by Dr. Harlan Sparer, Tempe Chiropractor
Pain can be your friend. It’s that gentle tap on your shoulder or swift kick in the butt that tells you to pay attention and fix something wrong with your body. Once you are fixing it, though, enough is enough. How can you get rid of it once you get the point? Part of this solution, if not all of it, rests in diet.
Many foods commonly eaten actually biochemically make the pain worse. It often boils down to an essential hormonal substance the body produces called Prostaglandin E2, or PGE2. While it has many functions, the ones we’re concerned with here are activities involving inflammation and pain. Inflammation can be caused by trauma, hormonal imbalances, or toxicity. Sometimes there is a combination of them. PGE2 biochemically attracts more inflammation to the affected area.
PGE2 also affects pain perception. When the nervous system begins to send a pain signal to the brain, the spinal cord has filters that have an established threshold which must be reached before sending a message which will be perceived as pain by the brain. This threshold is lowered by PGE2, increasing the degree of one’s perception of pain.
PGE2 is an essential hormone, and is produced with great facility by the body and utilized in many varied and important ways. What is both fascinating and nasty is that when many commonly eaten foods are digested, they automatically get shunted into the production of excess PGE2. Essentially, the commonly eaten foods discussed below are present in great excess in the Western diet and are mistakenly converted into a vast excess of PGE2, thus increasing both pain perception and inflammation for an existing problem area.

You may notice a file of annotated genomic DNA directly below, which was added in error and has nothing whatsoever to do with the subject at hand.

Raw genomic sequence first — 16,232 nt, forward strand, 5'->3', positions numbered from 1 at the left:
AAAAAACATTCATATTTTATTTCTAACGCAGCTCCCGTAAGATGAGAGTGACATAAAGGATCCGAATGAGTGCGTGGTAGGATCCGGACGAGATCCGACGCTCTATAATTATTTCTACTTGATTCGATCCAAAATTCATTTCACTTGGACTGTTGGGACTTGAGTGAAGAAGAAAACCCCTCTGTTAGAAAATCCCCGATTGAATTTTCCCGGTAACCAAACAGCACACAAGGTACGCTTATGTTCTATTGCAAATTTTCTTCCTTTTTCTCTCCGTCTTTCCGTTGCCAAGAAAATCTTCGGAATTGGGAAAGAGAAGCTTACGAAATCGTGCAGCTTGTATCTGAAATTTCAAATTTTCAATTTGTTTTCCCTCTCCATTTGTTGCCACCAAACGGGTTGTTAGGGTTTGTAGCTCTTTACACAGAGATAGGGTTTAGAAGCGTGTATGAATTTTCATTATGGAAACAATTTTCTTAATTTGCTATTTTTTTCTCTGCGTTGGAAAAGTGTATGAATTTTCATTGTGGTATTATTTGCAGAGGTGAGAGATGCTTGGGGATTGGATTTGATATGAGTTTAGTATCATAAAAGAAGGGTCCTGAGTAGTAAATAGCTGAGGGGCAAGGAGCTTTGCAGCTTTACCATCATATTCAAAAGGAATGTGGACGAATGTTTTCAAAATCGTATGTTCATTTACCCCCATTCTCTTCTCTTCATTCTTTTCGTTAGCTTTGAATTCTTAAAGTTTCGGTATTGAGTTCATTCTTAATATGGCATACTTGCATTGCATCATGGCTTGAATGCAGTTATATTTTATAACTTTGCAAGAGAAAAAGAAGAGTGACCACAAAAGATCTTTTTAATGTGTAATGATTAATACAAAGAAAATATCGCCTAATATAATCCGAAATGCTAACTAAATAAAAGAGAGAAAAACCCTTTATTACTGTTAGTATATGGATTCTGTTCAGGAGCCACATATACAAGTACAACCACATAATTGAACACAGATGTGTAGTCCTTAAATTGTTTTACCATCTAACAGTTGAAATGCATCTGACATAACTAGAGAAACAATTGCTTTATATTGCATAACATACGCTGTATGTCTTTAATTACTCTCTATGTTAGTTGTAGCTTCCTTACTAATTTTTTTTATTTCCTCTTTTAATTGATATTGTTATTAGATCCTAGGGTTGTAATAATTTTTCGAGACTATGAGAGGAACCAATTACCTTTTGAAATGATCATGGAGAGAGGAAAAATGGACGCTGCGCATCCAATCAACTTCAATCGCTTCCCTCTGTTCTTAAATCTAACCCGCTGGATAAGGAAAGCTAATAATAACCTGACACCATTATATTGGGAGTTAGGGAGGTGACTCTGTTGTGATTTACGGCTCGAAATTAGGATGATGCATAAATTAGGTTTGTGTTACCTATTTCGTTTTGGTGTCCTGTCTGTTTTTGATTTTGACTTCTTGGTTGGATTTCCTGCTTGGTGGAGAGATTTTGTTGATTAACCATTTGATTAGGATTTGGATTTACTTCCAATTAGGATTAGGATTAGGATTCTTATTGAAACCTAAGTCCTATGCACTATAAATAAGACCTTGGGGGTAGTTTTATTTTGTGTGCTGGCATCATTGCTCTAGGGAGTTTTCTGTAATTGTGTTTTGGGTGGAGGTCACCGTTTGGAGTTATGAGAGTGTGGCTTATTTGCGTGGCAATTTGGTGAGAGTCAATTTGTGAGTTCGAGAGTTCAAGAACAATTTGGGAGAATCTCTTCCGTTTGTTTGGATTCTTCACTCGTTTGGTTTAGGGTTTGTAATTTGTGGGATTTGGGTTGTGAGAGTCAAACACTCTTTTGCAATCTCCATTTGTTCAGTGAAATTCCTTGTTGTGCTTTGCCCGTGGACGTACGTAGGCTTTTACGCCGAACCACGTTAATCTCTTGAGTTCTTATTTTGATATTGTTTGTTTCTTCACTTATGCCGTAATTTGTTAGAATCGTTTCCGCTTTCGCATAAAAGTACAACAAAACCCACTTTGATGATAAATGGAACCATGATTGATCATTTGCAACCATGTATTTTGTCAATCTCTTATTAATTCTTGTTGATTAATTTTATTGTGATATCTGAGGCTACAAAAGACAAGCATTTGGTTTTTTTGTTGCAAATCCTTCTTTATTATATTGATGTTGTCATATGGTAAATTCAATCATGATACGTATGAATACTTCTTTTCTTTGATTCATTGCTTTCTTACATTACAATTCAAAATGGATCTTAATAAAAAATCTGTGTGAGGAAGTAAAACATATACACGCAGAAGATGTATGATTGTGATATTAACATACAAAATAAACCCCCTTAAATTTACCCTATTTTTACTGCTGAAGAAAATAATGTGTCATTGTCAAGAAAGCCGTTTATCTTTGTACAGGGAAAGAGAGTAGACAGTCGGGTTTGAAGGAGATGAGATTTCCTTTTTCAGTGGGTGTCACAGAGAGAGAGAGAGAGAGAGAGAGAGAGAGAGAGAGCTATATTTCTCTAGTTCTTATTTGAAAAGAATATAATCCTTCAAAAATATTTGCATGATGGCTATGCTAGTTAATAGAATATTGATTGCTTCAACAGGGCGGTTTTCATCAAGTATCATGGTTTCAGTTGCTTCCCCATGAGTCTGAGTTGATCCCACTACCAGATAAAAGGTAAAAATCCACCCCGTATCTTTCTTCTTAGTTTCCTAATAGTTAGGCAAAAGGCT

Gluten is a primary source of this problem. It’s remarkable how gluten, present most commonly in wheat and its related products, has become integrated into every meal in the typical Western diet. Refined sugar is another culprit. Most oils (omega 6 oils) with the exception of olive oil and fish oil act in a similar manner.
Digging the wheat and gluten out of your diet can be complicated and challenging. Remember that if you feel you can’t give up bread, there are gluten free versions of this. Refined sugar can be substituted for by stevia, which is a calorie free herbal sweetener. Be careful that the stevia is without chemical additives, although many commercial versions have aspartame or other questionable substances mixed with them. There are other lower glycemic natural sweeteners out there as well, such as yacon syrup and agave nectar. Be careful of the source of agave nectar you use, as some are not what they seem.
There are many sources of omega 3 oils in the plant kingdom. Flaxseed oil (from ground flaxseed) is easy to make at home. Simply put a few tablespoons in a coffee grinder, and the freshly ground flaxseed is ready to sprinkle on a salad or use in your favorite uncooked recipe. Dark green leafy vegetables have omega 3 oils, beans are rich in it, as well as citrus fruits, melons, and cherries. Olive oil is also an excellent source of omega 3 oil as well.
Eating in a healthier manner has other side effects, such as more energy, healthy weight homeostasis (weight loss or gain based on metabolic need), decreased risk of Diabetes, Heart Disease, High Blood Pressure, High Cholesterol, and general improved well being. It couldn’t hurt!